Before diving into the API of CAF, we discuss the concepts behind it and explain the terminology used in this manual.

Actor Model

The actor model describes concurrent entities—actors—that do not share state and communicate only via asynchronous message passing. Decoupling concurrently running software components via message passing avoids race conditions by design. Actors can create—spawn—new actors and monitor each other to build fault-tolerant, hierarchical systems. Since message passing is network transparent, the actor model applies to both concurrency and distribution.

Implementing applications on top of low-level primitives such as mutexes and semaphores has proven challenging and error-prone. In particular when trying to implement applications that scale up to many CPU cores. Queueing, starvation, priority inversion, and false sharing are only a few of the issues that can decrease performance significantly in mutex-based concurrency models. In the extreme, an application written with the standard toolkit can run slower when adding more cores.

The actor model has gained momentum over the last decade due to its high level of abstraction and its ability to scale dynamically from one core to many cores and from one node to many nodes. However, the actor model has not yet been widely adopted in the native programming domain. With CAF, we contribute a library for actor programming in C++ as open-source software to ease native development of concurrent as well as distributed systems. In this regard, CAF follows the C++ philosophy “building the highest abstraction possible without sacrificing performance”.


CAF is inspired by other implementations based on the actor model such as Erlang or Akka. It aims to provide a modern C++ API allowing for type-safe as well as dynamically typed messaging. While there are similarities to other implementations, we made many different design decisions that lead to slight differences when comparing CAF to other actor frameworks.

Dynamically Typed Actor

A dynamically typed actor accepts any kind of message and dispatches on its content dynamically at the receiver. This is the “traditional” messaging style found in implementations like Erlang or Akka. The upside of this approach is (usually) faster prototyping and less code. This comes at the cost of requiring excessive testing.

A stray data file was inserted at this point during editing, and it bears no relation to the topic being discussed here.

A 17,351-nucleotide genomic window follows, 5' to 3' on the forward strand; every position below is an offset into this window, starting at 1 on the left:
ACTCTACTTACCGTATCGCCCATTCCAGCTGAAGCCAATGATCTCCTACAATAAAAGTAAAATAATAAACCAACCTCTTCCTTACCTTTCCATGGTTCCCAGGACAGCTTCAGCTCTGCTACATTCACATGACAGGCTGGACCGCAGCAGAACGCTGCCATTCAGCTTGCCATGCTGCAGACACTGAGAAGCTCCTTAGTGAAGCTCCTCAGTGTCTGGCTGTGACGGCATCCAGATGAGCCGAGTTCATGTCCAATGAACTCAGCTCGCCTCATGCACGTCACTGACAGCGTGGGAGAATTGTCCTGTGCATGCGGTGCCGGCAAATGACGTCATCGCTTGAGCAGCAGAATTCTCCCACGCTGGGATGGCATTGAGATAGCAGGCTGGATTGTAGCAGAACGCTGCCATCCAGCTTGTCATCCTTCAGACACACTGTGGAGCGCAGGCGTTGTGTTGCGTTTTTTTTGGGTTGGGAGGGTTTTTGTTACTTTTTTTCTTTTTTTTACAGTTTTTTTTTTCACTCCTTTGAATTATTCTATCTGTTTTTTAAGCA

Statically Typed Actor

CAF achieves static type-checking for actors by defining abstract messaging interfaces. Since interfaces define both input and output types, CAF is able to verify messaging protocols statically. The upside of this approach is much higher robustness to code changes and fewer possible runtime errors. This comes at an increase in required source code, as developers have to define and use messaging interfaces.

Actor References

CAF uses reference counting for actors. The three ways to store a reference to an actor are addresses, handles, and pointers. Note that address does not refer to a memory region in this context.


Each actor has a (network-wide) unique logical address. This identifier is represented by actor_addr, which allows to identify and monitor an actor. Unlike other actor frameworks, CAF does not allow users to send messages to addresses. This limitation is due to the fact that the address does not contain any type information. Hence, it would not be safe to send it a message, because the receiving actor might use a statically typed interface that does not accept the given message. Because an actor_addr fills the role of an identifier, it has weak reference semantics (see Reference Counting).


An actor handle contains the address of an actor along with its type information and is required for sending messages to actors. The distinction between handles and addresses—which is unique to CAF when comparing it to other actor systems—is a consequence of the design decision to enforce static type checking for all messages. Dynamically typed actors use actor handles, while statically typed actors use typed_actor<...> handles. Both types have strong reference semantics (see Reference Counting).


In a few instances, CAF uses strong_actor_ptr to refer to an actor using strong reference semantics (see Reference Counting) without knowing the proper handle type. Pointers must be converted to a handle via actor_cast (see Converting Actor References with actor_cast) prior to sending messages. A strong_actor_ptr can be null.


“Spawning” an actor means to create and run a new actor.


A monitored actor sends a down message (see Down Handler) to all actors monitoring it as part of its termination. This allows actors to supervise other actors and to take actions when one of the supervised actors fails, i.e., terminates with a non-normal exit reason.

Experimental Features

Sections that discuss experimental features are highlighted with experimental . The API of such features is not stable. This means even minor updates to CAF can come with breaking changes to the API or even remove a feature completely. However, we encourage developers to extensively test such features and to start discussions to uncover flaws, report bugs, or tweaking the API in order to improve a feature or streamline it to cover certain use cases.